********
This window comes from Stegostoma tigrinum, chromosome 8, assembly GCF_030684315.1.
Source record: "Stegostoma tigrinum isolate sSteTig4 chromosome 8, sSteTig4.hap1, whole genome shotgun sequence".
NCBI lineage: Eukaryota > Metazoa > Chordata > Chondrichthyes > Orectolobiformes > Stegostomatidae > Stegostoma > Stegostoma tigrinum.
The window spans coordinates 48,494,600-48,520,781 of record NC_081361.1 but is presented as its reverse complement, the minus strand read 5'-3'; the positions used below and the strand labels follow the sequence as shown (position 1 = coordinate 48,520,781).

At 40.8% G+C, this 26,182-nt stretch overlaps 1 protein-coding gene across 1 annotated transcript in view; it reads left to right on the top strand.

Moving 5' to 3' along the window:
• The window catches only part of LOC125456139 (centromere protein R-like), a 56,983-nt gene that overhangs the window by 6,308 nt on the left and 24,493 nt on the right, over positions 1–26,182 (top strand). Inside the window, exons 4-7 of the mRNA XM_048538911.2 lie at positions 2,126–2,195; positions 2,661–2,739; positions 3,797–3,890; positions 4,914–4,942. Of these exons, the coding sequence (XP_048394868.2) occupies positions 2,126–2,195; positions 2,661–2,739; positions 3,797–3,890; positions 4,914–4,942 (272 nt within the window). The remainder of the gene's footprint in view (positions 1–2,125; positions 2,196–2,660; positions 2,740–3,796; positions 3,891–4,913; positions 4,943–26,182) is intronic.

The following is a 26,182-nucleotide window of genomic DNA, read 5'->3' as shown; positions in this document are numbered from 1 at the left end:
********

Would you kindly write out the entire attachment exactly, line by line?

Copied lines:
This window comes from Stegostoma tigrinum, chromosome 8, assembly GCF_030684315.1.
Source record: "Stegostoma tigrinum isolate sSteTig4 chromosome 8, sSteTig4.hap1, whole genome shotgun sequence".
NCBI lineage: Eukaryota > Metazoa > Chordata > Chondrichthyes > Orectolobiformes > Stegostomatidae > Stegostoma > Stegostoma tigrinum.
The window spans coordinates 48,494,600-48,520,781 of record NC_081361.1 but is presented as its reverse complement, the minus strand read 5'-3'; the positions used below and the strand labels follow the sequence as shown (position 1 = coordinate 48,520,781).

At 40.8% G+C, this 26,182-nt stretch overlaps 1 protein-coding gene across 1 annotated transcript in view; it reads left to right on the top strand.

Moving 5' to 3' along the window:
• The window catches only part of LOC125456139 (centromere protein R-like), a 56,983-nt gene that overhangs the window by 6,308 nt on the left and 24,493 nt on the right, over positions 1–26,182 (top strand). Inside the window, exons 4-7 of the mRNA XM_048538911.2 lie at positions 2,126–2,195; positions 2,661–2,739; positions 3,797–3,890; positions 4,914–4,942. Of these exons, the coding sequence (XP_048394868.2) occupies positions 2,126–2,195; positions 2,661–2,739; positions 3,797–3,890; positions 4,914–4,942 (272 nt within the window). The remainder of the gene's footprint in view (positions 1–2,125; positions 2,196–2,660; positions 2,740–3,796; positions 3,891–4,913; positions 4,943–26,182) is intronic.

The following is a 26,182-nucleotide window of genomic DNA, read 5'->3' as shown; positions in this document are numbered from 1 at the left end: